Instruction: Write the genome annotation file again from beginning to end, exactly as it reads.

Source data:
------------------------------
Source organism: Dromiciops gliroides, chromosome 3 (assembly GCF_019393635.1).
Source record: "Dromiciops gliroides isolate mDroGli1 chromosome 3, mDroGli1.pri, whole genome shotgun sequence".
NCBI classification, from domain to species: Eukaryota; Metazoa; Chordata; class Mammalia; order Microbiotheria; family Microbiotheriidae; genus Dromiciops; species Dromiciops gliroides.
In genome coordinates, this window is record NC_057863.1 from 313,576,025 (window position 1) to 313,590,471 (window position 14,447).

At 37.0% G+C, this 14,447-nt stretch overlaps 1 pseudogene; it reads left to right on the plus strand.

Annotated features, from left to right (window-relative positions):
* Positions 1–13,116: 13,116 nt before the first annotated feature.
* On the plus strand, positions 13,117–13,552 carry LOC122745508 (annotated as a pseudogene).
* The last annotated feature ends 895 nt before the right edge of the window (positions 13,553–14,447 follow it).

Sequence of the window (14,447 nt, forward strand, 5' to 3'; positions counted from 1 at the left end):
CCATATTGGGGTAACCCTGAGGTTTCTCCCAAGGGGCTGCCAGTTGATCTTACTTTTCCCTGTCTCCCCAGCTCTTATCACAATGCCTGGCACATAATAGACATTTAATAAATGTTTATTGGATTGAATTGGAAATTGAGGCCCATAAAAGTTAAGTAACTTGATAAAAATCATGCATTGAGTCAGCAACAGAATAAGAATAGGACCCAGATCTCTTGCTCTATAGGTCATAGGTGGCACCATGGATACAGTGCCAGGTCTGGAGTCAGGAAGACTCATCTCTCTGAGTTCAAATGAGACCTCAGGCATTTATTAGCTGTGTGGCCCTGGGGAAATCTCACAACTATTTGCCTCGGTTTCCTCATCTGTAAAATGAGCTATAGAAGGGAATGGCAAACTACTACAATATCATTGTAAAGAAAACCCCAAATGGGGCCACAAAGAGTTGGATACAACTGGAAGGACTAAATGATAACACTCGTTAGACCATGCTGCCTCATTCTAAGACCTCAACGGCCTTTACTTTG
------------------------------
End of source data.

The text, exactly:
Source organism: Dromiciops gliroides, chromosome 3 (assembly GCF_019393635.1).
Source record: "Dromiciops gliroides isolate mDroGli1 chromosome 3, mDroGli1.pri, whole genome shotgun sequence".
NCBI classification, from domain to species: Eukaryota; Metazoa; Chordata; class Mammalia; order Microbiotheria; family Microbiotheriidae; genus Dromiciops; species Dromiciops gliroides.
In genome coordinates, this window is record NC_057863.1 from 313,576,025 (window position 1) to 313,590,471 (window position 14,447).

At 37.0% G+C, this 14,447-nt stretch overlaps 1 pseudogene; it reads left to right on the plus strand.

Annotated features, from left to right (window-relative positions):
* Positions 1–13,116: 13,116 nt before the first annotated feature.
* On the plus strand, positions 13,117–13,552 carry LOC122745508 (annotated as a pseudogene).
* The last annotated feature ends 895 nt before the right edge of the window (positions 13,553–14,447 follow it).

Sequence of the window (14,447 nt, forward strand, 5' to 3'; positions counted from 1 at the left end):
CCATATTGGGGTAACCCTGAGGTTTCTCCCAAGGGGCTGCCAGTTGATCTTACTTTTCCCTGTCTCCCCAGCTCTTATCACAATGCCTGGCACATAATAGACATTTAATAAATGTTTATTGGATTGAATTGGAAATTGAGGCCCATAAAAGTTAAGTAACTTGATAAAAATCATGCATTGAGTCAGCAACAGAATAAGAATAGGACCCAGATCTCTTGCTCTATAGGTCATAGGTGGCACCATGGATACAGTGCCAGGTCTGGAGTCAGGAAGACTCATCTCTCTGAGTTCAAATGAGACCTCAGGCATTTATTAGCTGTGTGGCCCTGGGGAAATCTCACAACTATTTGCCTCGGTTTCCTCATCTGTAAAATGAGCTATAGAAGGGAATGGCAAACTACTACAATATCATTGTAAAGAAAACCCCAAATGGGGCCACAAAGAGTTGGATACAACTGGAAGGACTAAATGATAACACTCGTTAGACCATGCTGCCTCATTCTAAGACCTCAACGGCCTTTACTTTG